W3C home > Mailing lists > Public > www-rdf-interest@w3.org > November 2002

Re: Announce: Browse RDF like the web

From: Damian Steer <dsteer@hp.com>
Date: Sat, 09 Nov 2002 01:53:17 +0000
To: Paul Prescod <paul@prescod.net>
Cc: www-rdf-interest@w3.org
Message-ID: <m2el9vcxv6.fsf@rudiger.danbri.org>

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Paul Prescod <paul@prescod.net> writes:

> Damian Steer wrote:
>>...
>> Well I'm flattered that you're offering to host this service. Thanks
>> very much. :-)
>
> I don't know about the goals of your particular project but I could
> see some interesting marketing possibilities if HP owned the site that
> became the "user interface" to the Semantic Web. Perhaps it would
> evolve into Yahoo or Google of the SW. I'm just throwing out ideas,
> you obviously have a better idea of what you are trying to achieve!

Forwarding you thoughts to <carly@hp.com> :-)

Yes, I think I should explain what this project is about:

Well, there is rdf data out there and available, from a variety of
sources (RDF/XML documents, TAP, Sesame, Squish SOAP services, etc etc
etc) using a variety of schemas (DC, FOAF, vCard, hybrid calendar, etc
etc). And (hopefully) they'll be more.

The 'goal' was to just make a browser. Something that could use all
those sources and make the data presentable. Why? Well there is useful
data available. I also find it quite hard to read RDF/XML, N-Triples
and N3 for even moderately complex data sets, and that makes tracking
down bad data hard. I'm sure people will find other uses.

You can alternatively view the project as an experiment. RDF data is
semi-structured, and can sprawl over multiple sources. The model part
of brownsauce tries to cope with this - the HTML renderer is just one
possible (imperfect) view. Dealing with the semi-structured aspect
first, I tried a number of methods to delimit meaningful sub-graphs,
with only knowledge of RDF and RDFS. Sometimes it's obvious: just a
node and it's neighbours. But then you find things - like vCards,
events, RSS channels - which are a great deal more difficult. Adding
in knowledge of these known patterns doesn't necessarily help since
nothing prevents <randomNamespace:property> cropping up. On the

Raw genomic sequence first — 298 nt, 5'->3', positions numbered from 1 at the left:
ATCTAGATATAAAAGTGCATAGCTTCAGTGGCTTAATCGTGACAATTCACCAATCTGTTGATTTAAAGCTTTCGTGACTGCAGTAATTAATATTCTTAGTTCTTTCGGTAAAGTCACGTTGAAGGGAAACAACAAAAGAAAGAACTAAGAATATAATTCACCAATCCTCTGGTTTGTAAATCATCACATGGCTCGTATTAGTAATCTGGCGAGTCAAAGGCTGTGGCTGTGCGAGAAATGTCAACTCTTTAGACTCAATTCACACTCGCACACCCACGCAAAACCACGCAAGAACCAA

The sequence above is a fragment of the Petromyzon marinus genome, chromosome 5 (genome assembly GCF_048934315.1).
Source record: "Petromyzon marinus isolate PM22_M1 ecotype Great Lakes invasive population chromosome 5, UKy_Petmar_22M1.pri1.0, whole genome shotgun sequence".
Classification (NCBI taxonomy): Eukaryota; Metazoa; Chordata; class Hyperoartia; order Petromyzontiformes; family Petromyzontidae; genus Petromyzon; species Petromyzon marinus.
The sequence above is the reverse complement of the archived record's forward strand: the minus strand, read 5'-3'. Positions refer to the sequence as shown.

aggregation side you have discovery mechanisms like seeAlsos. (Indeed
I hope the browser will encourage the use of seeAlso).

Bit of a brain dump, but anyway that's roughly how the project's
worked so far.

> Another freely offered idea: if particular types of data can look bad
> under the particular "semantic stylesheet" you're using, then maybe it
> should adjust its "semantic stylesheet" by RDF schema, as is common in
> the XML world (where an XSLT is associated with a particular
> vocabulary).

The 'semantic' part of the styling is no more than minor tweaking for
the delimiting algorithm - eg custom.rdf contains statements like
rdf:Seq rdfs:subclassOf bs:Traversable (ie keep going over Seq nodes)
- - plus some useful things to augment schemas - eg I made foaf:name a
subproperty of rdfs:Label, again in custom.rdf. The 'bad' data usually
stuff I haven't tweaked enough.

Much of the 'semantic styling' is simply proper use of rdfs:label and
sensible modelling (like not using URIs for things which don't
need to be globally identified).

> Also, do you think it would be practical to have an equivalent tool
> that ran as an applet? I'm tempted to fiddle with it and see if it can
> be applet-ized but if you know in advance that it isn't practical then
> I wouldn't bother.

Hmm. Well, the model is nicely separate from the display, and pretty
simple; however my concern would be the size of Jena and Xerces, and
the need to load all the schemas referenced by the data. But people
use mozilla, and that's not exactly light weight :-) Of course Mozilla
has RDF support built in, so maybe a tool could be built within it?
Out of my depth there.

An alternative option is one Jim might like for foafnaut. Make
brownsauce a (RESTful) service which returns easy-to-parse data. The
applet could use that service to do some of the work.

Went on a bit, and it's getting late. Hope that all made sense and
clarifies the project a little.

Damian


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Received on Friday, 8 November 2002 20:53:20 GMT

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